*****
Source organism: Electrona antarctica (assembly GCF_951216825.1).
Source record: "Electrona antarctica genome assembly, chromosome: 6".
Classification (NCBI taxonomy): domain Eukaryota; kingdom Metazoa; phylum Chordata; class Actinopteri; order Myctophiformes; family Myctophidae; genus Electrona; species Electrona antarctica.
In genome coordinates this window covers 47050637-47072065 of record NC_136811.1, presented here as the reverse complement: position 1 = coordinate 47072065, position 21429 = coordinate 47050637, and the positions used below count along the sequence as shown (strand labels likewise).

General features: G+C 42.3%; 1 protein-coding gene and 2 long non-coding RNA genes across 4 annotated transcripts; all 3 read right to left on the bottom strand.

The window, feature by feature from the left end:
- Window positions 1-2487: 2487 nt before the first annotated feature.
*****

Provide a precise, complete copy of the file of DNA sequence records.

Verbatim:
Source organism: Electrona antarctica (assembly GCF_951216825.1).
Source record: "Electrona antarctica genome assembly, chromosome: 6".
Classification (NCBI taxonomy): domain Eukaryota; kingdom Metazoa; phylum Chordata; class Actinopteri; order Myctophiformes; family Myctophidae; genus Electrona; species Electrona antarctica.
In genome coordinates this window covers 47050637-47072065 of record NC_136811.1, presented here as the reverse complement: position 1 = coordinate 47072065, position 21429 = coordinate 47050637, and the positions used below count along the sequence as shown (strand labels likewise).

General features: G+C 42.3%; 1 protein-coding gene and 2 long non-coding RNA genes across 4 annotated transcripts; all 3 read right to left on the bottom strand.

The window, feature by feature from the left end:
- Window positions 1-2487: 2487 nt before the first annotated feature.